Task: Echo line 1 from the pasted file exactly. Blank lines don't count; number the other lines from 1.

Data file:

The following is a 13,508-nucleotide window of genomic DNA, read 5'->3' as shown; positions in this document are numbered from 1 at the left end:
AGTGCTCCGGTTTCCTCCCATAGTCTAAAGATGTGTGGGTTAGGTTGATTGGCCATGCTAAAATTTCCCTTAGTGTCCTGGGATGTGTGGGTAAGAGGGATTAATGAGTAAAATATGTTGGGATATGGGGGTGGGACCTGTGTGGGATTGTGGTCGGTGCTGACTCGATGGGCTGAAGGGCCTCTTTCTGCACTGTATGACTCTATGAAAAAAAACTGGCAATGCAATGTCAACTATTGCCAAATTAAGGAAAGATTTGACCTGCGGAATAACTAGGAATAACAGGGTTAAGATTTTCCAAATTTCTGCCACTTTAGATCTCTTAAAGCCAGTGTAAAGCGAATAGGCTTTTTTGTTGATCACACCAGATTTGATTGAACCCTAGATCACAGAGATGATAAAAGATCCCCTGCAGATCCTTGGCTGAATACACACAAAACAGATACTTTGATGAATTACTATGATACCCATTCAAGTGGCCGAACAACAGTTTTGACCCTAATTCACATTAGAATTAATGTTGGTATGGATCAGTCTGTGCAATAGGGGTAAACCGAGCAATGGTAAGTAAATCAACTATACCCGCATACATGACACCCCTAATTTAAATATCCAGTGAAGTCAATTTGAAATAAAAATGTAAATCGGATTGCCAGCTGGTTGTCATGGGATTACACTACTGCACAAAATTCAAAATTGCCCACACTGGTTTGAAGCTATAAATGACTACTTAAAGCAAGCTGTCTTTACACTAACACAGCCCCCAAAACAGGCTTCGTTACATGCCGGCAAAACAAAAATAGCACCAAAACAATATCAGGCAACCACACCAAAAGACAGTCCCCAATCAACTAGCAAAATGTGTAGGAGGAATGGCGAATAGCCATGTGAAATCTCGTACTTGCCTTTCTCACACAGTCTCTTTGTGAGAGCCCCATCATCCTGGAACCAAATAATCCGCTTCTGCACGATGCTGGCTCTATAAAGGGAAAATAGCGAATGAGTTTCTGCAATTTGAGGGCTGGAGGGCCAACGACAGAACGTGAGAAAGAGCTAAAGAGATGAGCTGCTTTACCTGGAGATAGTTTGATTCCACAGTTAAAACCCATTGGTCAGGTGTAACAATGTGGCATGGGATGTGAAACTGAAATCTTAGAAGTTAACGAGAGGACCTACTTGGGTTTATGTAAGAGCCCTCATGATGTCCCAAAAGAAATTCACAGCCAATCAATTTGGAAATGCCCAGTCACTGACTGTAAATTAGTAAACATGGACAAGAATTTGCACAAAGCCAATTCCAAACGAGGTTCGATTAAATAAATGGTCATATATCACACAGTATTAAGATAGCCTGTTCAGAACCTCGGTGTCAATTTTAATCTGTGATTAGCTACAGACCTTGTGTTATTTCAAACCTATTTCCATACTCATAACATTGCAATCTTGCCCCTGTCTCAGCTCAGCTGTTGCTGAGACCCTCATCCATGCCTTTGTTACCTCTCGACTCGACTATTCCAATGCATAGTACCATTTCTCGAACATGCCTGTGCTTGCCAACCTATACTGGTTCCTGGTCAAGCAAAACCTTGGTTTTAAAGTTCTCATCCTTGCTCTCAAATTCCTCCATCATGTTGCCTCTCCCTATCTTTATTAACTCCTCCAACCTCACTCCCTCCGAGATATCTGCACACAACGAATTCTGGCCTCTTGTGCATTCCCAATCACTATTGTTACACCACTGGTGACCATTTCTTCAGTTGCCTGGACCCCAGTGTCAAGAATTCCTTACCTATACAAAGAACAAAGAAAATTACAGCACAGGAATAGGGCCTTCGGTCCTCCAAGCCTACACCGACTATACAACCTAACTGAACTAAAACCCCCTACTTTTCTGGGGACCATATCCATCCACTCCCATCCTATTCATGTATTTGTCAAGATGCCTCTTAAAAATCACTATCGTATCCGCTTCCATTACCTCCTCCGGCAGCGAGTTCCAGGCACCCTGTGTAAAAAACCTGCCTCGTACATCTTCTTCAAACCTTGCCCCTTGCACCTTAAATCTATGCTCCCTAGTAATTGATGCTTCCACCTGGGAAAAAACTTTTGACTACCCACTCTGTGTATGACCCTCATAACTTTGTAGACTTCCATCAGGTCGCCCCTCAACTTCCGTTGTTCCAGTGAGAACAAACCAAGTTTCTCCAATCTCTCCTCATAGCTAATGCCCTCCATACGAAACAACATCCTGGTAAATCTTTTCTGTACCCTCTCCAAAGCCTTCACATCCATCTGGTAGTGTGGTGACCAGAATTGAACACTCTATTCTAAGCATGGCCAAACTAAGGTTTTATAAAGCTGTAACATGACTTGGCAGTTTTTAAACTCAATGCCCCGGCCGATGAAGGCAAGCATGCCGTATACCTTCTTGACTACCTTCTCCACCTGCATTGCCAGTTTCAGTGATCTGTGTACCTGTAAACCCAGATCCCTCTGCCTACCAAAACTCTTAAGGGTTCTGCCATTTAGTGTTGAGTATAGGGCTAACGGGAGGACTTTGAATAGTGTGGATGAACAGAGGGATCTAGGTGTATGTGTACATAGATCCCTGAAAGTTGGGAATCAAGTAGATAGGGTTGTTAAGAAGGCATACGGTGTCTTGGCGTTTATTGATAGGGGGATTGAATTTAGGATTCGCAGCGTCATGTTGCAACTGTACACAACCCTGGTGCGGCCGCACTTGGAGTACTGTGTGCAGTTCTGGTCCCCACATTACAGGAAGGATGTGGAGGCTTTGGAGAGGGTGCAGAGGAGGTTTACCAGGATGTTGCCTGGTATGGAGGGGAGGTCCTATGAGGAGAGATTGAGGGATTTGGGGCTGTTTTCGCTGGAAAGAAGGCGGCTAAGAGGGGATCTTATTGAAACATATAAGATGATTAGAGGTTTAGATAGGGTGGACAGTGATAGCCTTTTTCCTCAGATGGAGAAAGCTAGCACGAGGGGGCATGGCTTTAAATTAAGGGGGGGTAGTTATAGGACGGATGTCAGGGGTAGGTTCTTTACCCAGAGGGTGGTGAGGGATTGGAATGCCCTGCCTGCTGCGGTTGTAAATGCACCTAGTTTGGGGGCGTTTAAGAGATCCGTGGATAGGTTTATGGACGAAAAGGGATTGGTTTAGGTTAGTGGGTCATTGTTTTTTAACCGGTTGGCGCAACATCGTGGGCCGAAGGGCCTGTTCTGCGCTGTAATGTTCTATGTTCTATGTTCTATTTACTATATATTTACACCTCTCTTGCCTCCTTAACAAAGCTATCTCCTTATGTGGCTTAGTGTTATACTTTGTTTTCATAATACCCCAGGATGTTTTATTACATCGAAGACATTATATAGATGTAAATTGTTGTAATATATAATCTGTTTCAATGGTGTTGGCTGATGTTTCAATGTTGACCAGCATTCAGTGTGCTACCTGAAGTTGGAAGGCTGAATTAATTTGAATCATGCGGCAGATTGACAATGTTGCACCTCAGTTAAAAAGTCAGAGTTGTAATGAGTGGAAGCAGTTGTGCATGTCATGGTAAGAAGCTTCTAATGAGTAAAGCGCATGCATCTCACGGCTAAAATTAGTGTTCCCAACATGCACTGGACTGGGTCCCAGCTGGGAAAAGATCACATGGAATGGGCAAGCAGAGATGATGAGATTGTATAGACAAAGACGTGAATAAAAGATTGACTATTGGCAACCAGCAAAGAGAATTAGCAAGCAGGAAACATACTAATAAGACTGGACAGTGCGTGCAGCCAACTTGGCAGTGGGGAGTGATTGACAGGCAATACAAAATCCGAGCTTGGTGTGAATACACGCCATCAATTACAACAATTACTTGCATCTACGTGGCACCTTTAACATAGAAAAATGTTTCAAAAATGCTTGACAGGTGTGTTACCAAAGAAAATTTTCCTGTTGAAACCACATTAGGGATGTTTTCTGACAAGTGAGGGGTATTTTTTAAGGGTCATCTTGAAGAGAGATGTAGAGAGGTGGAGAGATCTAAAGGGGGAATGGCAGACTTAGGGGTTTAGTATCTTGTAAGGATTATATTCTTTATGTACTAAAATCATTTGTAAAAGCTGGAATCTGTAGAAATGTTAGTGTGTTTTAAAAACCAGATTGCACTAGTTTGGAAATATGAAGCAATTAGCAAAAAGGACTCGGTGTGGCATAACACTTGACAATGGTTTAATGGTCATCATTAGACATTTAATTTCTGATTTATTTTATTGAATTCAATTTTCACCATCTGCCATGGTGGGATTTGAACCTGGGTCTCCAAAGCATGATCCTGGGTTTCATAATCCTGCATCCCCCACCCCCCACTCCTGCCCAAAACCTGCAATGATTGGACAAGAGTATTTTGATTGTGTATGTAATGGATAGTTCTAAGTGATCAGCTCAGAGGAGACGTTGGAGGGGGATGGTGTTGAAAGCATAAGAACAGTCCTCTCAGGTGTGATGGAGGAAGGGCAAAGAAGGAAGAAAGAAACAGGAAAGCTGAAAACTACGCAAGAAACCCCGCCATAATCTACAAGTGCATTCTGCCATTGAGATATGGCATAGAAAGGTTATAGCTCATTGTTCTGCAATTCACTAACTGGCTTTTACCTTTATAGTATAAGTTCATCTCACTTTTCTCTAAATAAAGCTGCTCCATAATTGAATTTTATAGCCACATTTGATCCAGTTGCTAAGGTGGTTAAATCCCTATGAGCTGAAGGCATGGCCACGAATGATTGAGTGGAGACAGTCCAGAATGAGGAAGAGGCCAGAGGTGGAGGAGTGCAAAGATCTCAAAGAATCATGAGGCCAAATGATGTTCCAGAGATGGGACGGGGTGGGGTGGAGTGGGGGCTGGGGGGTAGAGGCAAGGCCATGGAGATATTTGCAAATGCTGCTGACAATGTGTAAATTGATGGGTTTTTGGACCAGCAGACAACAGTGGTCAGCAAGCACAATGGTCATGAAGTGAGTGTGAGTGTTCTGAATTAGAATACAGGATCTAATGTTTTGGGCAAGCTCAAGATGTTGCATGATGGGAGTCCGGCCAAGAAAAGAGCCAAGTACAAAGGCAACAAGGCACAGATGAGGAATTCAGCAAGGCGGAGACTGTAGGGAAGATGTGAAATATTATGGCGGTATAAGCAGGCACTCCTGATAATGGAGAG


The following is a 13,508-nucleotide window of genomic DNA, read 5'->3' as shown; positions in this document are numbered from 1 at the left end: